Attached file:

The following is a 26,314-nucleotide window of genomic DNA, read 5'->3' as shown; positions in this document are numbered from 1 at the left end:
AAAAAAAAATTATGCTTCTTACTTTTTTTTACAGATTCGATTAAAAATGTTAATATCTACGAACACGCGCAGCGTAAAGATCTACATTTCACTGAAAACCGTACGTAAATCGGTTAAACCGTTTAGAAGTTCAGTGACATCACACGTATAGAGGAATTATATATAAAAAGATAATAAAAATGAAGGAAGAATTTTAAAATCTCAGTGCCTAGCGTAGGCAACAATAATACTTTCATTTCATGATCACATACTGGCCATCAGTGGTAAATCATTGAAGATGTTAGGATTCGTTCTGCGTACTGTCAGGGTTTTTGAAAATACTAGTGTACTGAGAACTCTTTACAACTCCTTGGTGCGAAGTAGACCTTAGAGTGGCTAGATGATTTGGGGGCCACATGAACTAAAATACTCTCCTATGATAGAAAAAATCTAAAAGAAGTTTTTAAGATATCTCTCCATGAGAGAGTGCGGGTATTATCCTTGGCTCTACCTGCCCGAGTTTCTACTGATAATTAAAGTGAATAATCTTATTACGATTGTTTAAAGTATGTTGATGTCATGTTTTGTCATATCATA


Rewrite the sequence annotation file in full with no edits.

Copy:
The following is a 26,314-nucleotide window of genomic DNA, read 5'->3' as shown; positions in this document are numbered from 1 at the left end:
AAAAAAAAATTATGCTTCTTACTTTTTTTTACAGATTCGATTAAAAATGTTAATATCTACGAACACGCGCAGCGTAAAGATCTACATTTCACTGAAAACCGTACGTAAATCGGTTAAACCGTTTAGAAGTTCAGTGACATCACACGTATAGAGGAATTATATATAAAAAGATAATAAAAATGAAGGAAGAATTTTAAAATCTCAGTGCCTAGCGTAGGCAACAATAATACTTTCATTTCATGATCACATACTGGCCATCAGTGGTAAATCATTGAAGATGTTAGGATTCGTTCTGCGTACTGTCAGGGTTTTTGAAAATACTAGTGTACTGAGAACTCTTTACAACTCCTTGGTGCGAAGTAGACCTTAGAGTGGCTAGATGATTTGGGGGCCACATGAACTAAAATACTCTCCTATGATAGAAAAAATCTAAAAGAAGTTTTTAAGATATCTCTCCATGAGAGAGTGCGGGTATTATCCTTGGCTCTACCTGCCCGAGTTTCTACTGATAATTAAAGTGAATAATCTTATTACGATTGTTTAAAGTATGTTGATGTCATGTTTTGTCATATCATA